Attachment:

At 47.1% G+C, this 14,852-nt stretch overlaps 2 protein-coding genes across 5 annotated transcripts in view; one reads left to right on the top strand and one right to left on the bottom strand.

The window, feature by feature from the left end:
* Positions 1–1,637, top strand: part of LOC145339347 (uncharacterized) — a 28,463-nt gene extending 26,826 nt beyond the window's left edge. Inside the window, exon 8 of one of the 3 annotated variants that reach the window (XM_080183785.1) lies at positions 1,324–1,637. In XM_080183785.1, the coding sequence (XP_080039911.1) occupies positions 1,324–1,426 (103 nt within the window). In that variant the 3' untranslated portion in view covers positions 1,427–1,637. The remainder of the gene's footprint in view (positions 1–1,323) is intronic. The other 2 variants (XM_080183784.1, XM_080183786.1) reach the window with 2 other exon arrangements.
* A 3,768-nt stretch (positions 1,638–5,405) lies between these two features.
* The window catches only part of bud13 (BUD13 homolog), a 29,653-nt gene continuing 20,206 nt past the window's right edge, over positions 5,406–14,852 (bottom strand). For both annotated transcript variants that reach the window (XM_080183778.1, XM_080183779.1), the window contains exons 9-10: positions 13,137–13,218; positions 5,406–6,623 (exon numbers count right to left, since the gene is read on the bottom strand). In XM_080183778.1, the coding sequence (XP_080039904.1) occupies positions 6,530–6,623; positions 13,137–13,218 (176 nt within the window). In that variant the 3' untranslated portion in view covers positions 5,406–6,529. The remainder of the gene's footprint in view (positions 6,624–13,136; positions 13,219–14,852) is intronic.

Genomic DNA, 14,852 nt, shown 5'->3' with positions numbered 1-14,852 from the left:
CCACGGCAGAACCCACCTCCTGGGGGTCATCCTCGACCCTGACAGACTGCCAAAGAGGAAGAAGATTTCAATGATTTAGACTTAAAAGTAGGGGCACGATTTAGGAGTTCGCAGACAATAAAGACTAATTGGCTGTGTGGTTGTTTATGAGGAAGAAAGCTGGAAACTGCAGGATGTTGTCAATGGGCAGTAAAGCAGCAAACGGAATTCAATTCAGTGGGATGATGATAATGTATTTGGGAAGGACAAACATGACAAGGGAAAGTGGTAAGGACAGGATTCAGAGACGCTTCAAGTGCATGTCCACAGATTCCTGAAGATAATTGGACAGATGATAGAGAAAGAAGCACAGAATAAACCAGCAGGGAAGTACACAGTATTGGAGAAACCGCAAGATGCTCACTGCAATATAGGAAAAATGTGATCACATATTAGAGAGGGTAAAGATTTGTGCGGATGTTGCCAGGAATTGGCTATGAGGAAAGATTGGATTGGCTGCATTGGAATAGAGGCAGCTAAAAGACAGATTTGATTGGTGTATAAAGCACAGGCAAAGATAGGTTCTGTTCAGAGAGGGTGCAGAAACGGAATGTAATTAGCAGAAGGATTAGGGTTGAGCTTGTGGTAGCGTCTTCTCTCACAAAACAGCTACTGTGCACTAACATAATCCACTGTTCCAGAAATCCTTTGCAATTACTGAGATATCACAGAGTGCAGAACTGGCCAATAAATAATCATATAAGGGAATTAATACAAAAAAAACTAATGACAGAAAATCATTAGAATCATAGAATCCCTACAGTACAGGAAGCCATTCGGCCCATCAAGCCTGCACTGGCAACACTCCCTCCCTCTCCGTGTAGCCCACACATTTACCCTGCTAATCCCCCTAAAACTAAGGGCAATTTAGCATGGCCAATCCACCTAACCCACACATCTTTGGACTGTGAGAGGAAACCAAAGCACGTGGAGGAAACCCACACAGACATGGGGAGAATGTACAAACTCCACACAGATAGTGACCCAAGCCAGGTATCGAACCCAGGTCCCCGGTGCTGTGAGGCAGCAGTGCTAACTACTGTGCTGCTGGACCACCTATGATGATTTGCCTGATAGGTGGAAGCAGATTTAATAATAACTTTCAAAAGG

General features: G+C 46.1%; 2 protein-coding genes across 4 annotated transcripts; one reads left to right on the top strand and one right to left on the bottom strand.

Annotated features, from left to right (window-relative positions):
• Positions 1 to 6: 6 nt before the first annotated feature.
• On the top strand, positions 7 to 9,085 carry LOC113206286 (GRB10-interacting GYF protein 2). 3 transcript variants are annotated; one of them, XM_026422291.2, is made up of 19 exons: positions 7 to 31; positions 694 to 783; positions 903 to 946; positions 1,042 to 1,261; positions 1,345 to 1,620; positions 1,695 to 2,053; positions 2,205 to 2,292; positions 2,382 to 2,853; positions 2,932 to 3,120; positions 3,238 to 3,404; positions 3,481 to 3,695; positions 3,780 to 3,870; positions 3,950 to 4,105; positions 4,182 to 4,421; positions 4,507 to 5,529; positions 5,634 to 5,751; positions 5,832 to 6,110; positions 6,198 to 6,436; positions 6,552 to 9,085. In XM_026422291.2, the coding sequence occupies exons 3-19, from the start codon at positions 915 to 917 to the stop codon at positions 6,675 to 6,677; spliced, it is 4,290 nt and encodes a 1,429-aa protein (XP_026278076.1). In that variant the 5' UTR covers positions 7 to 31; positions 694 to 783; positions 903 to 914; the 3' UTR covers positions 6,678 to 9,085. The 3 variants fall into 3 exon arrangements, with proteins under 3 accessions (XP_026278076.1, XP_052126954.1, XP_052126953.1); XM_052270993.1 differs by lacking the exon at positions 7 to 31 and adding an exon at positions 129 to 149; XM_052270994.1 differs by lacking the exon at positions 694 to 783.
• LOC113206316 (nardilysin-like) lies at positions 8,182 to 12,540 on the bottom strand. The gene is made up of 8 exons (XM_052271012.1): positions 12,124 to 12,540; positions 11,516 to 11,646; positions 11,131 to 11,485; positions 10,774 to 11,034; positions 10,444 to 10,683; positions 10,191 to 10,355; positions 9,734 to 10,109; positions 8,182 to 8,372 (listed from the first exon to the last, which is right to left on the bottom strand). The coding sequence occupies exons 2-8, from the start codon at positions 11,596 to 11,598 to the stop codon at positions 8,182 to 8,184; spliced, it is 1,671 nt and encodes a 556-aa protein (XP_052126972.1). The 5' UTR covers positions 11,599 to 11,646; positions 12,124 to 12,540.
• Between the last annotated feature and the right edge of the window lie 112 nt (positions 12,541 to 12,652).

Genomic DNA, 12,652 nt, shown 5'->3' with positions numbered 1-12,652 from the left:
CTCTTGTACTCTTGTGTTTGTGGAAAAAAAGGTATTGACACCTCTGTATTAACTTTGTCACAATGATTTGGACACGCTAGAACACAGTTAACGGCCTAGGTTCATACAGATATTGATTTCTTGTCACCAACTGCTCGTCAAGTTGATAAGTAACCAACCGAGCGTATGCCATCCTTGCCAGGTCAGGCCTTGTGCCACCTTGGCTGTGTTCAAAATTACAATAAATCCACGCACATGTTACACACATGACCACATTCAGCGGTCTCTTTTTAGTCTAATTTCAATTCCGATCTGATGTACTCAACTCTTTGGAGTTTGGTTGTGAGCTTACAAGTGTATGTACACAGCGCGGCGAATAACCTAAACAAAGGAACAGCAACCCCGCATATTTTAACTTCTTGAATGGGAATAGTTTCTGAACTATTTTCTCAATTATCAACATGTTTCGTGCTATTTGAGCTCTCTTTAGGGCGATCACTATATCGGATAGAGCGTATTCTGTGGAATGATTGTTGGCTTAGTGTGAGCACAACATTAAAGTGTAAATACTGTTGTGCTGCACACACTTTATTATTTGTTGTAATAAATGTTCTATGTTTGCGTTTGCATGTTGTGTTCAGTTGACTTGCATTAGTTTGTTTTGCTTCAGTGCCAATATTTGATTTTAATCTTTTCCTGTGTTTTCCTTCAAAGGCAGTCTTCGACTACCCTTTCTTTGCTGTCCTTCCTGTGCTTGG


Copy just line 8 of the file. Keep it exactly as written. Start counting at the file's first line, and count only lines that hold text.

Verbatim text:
General features: G+C 46.1%; 2 protein-coding genes across 4 annotated transcripts; one reads left to right on the top strand and one right to left on the bottom strand.